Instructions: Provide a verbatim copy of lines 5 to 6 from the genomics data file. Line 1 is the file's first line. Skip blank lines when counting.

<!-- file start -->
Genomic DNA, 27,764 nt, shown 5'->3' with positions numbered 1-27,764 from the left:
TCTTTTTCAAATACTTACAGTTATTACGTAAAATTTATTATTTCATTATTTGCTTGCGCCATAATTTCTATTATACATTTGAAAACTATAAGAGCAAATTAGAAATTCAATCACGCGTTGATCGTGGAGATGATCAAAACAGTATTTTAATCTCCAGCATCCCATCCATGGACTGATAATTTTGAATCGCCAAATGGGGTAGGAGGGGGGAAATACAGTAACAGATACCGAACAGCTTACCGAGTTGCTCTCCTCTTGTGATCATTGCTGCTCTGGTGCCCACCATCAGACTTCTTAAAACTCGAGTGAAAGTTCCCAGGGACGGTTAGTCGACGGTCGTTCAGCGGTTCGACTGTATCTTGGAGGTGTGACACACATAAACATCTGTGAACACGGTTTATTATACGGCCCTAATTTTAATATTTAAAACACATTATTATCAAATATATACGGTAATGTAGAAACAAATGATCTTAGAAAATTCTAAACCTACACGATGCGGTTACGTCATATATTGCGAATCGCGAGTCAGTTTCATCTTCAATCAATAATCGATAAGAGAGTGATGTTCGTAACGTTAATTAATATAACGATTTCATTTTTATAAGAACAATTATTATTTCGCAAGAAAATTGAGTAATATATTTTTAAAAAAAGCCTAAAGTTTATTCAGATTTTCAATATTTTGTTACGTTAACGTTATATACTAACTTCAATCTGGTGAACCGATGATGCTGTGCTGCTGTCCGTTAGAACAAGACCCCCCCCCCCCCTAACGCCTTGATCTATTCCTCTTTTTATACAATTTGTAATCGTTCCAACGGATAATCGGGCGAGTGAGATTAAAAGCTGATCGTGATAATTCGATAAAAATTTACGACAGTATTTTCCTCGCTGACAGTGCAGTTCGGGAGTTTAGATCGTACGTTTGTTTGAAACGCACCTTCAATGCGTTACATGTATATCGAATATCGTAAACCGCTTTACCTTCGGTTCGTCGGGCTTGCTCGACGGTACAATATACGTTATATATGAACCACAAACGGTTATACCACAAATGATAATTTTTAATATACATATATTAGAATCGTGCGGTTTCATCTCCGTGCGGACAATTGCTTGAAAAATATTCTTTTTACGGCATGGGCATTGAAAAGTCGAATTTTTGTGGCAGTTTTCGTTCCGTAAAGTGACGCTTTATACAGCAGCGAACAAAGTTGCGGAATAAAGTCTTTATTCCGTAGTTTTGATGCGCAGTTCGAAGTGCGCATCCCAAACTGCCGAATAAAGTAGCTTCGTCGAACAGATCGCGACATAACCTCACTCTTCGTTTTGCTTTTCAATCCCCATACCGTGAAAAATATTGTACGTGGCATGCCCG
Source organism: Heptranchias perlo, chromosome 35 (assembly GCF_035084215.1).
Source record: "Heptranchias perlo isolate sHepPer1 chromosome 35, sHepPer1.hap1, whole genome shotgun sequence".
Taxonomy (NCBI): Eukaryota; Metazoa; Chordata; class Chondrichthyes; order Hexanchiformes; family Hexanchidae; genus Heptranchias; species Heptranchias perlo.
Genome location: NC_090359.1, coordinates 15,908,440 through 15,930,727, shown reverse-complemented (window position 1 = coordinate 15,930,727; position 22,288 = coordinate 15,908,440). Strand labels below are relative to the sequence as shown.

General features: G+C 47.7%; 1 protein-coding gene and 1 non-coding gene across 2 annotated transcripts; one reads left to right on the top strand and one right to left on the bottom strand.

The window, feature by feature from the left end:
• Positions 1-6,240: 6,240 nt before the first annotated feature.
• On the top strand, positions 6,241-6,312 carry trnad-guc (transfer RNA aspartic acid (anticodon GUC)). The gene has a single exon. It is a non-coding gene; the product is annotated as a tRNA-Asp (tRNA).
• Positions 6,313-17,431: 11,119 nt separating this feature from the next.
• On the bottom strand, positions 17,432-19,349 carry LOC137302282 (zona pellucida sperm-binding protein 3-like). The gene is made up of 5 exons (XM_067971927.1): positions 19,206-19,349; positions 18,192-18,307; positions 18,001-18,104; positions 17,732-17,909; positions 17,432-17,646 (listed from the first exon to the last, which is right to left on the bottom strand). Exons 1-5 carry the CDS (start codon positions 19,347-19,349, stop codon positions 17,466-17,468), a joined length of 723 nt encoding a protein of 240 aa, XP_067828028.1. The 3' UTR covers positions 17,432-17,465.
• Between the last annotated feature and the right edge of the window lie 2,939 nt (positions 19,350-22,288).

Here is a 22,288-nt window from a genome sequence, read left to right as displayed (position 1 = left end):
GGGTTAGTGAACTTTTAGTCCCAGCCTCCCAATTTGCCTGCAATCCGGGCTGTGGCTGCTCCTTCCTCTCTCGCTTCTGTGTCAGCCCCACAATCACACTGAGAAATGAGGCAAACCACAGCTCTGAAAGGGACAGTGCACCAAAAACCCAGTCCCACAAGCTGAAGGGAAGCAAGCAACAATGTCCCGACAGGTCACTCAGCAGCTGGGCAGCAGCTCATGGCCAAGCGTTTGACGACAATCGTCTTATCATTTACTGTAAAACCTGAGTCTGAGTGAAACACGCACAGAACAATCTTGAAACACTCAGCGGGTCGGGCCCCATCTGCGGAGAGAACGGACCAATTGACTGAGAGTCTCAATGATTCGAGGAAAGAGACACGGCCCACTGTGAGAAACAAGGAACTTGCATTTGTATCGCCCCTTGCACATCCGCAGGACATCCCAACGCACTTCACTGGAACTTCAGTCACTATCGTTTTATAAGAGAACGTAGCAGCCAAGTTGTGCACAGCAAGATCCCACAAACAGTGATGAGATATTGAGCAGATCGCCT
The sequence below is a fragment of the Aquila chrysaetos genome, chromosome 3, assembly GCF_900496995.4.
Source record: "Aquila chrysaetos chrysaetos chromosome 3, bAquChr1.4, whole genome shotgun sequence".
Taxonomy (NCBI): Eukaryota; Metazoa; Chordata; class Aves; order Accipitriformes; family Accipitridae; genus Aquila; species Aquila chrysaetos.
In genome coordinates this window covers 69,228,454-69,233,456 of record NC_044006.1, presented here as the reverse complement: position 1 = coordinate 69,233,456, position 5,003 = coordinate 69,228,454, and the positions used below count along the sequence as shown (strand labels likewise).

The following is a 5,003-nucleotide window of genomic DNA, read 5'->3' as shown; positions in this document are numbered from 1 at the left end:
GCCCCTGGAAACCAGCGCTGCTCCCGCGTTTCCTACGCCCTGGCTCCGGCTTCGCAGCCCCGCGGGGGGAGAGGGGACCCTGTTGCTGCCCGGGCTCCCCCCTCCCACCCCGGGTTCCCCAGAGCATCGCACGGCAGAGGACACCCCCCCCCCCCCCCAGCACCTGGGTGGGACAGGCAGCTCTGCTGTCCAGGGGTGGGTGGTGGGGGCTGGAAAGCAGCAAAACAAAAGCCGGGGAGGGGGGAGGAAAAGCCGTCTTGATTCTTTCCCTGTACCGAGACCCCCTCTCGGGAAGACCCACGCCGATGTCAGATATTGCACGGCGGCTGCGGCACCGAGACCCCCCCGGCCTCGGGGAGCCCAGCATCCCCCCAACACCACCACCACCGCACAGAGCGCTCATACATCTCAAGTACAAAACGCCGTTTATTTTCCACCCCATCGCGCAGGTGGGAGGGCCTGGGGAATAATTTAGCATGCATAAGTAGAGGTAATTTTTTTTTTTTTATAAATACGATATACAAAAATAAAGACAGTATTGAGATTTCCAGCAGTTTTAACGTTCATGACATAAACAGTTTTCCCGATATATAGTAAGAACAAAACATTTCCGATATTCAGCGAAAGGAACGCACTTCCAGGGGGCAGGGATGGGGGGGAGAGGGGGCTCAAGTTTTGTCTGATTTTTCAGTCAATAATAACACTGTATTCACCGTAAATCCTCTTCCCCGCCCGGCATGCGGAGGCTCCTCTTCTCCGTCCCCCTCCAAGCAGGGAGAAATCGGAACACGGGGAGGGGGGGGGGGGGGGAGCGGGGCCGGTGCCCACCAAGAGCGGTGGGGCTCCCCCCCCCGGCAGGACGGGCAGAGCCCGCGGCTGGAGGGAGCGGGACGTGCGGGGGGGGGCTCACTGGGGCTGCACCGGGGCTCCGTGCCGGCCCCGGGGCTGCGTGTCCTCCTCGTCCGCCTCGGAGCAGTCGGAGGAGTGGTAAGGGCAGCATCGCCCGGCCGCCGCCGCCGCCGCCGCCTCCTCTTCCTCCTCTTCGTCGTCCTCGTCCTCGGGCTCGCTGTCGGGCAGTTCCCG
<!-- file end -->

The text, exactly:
Taxonomy (NCBI): Eukaryota; Metazoa; Chordata; class Chondrichthyes; order Hexanchiformes; family Hexanchidae; genus Heptranchias; species Heptranchias perlo.
Genome location: NC_090359.1, coordinates 15,908,440 through 15,930,727, shown reverse-complemented (window position 1 = coordinate 15,930,727; position 22,288 = coordinate 15,908,440). Strand labels below are relative to the sequence as shown.